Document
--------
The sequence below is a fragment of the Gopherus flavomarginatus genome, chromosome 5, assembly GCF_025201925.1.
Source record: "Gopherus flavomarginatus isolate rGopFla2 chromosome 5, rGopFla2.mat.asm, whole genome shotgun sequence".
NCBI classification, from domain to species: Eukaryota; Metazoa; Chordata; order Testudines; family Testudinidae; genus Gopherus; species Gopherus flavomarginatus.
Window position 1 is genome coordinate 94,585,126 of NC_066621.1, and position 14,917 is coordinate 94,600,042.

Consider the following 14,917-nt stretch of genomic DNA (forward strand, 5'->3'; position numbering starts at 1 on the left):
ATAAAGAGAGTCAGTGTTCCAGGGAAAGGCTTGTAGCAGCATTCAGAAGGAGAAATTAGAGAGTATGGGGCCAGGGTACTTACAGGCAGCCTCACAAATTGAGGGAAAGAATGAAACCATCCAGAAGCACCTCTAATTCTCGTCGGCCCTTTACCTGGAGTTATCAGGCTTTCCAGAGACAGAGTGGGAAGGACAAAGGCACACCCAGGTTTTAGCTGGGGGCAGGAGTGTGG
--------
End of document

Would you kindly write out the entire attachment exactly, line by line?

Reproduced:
The sequence below is a fragment of the Gopherus flavomarginatus genome, chromosome 5, assembly GCF_025201925.1.
Source record: "Gopherus flavomarginatus isolate rGopFla2 chromosome 5, rGopFla2.mat.asm, whole genome shotgun sequence".
NCBI classification, from domain to species: Eukaryota; Metazoa; Chordata; order Testudines; family Testudinidae; genus Gopherus; species Gopherus flavomarginatus.
Window position 1 is genome coordinate 94,585,126 of NC_066621.1, and position 14,917 is coordinate 94,600,042.

Consider the following 14,917-nt stretch of genomic DNA (forward strand, 5'->3'; position numbering starts at 1 on the left):
ATAAAGAGAGTCAGTGTTCCAGGGAAAGGCTTGTAGCAGCATTCAGAAGGAGAAATTAGAGAGTATGGGGCCAGGGTACTTACAGGCAGCCTCACAAATTGAGGGAAAGAATGAAACCATCCAGAAGCACCTCTAATTCTCGTCGGCCCTTTACCTGGAGTTATCAGGCTTTCCAGAGACAGAGTGGGAAGGACAAAGGCACACCCAGGTTTTAGCTGGGGGCAGGAGTGTGG